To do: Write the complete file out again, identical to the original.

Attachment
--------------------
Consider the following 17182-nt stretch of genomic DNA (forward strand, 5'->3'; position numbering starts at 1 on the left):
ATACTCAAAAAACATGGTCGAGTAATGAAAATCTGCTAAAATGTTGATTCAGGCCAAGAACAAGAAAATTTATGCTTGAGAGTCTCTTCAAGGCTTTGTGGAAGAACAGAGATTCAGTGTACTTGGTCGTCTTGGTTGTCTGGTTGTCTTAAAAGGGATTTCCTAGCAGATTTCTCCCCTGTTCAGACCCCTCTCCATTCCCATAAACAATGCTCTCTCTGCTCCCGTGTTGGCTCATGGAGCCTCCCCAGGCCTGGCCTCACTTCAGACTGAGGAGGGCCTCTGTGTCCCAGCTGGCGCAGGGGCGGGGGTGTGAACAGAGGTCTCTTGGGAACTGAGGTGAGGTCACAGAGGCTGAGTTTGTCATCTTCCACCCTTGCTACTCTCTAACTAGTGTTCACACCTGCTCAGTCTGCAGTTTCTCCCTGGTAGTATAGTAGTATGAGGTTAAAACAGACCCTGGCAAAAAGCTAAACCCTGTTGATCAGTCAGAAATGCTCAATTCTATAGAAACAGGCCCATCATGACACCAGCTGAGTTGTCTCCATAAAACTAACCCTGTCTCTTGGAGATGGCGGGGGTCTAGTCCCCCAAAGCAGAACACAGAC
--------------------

Consider the following 17182-nt stretch of genomic DNA (forward strand, 5'->3'; position numbering starts at 1 on the left):
ATACTCAAAAAACATGGTCGAGTAATGAAAATCTGCTAAAATGTTGATTCAGGCCAAGAACAAGAAAATTTATGCTTGAGAGTCTCTTCAAGGCTTTGTGGAAGAACAGAGATTCAGTGTACTTGGTCGTCTTGGTTGTCTGGTTGTCTTAAAAGGGATTTCCTAGCAGATTTCTCCCCTGTTCAGACCCCTCTCCATTCCCATAAACAATGCTCTCTCTGCTCCCGTGTTGGCTCATGGAGCCTCCCCAGGCCTGGCCTCACTTCAGACTGAGGAGGGCCTCTGTGTCCCAGCTGGCGCAGGGGCGGGGGTGTGAACAGAGGTCTCTTGGGAACTGAGGTGAGGTCACAGAGGCTGAGTTTGTCATCTTCCACCCTTGCTACTCTCTAACTAGTGTTCACACCTGCTCAGTCTGCAGTTTCTCCCTGGTAGTATAGTAGTATGAGGTTAAAACAGACCCTGGCAAAAAGCTAAACCCTGTTGATCAGTCAGAAATGCTCAATTCTATAGAAACAGGCCCATCATGACACCAGCTGAGTTGTCTCCATAAAACTAACCCTGTCTCTTGGAGATGGCGGGGGTCTAGTCCCCCAAAGCAGAACACAGAC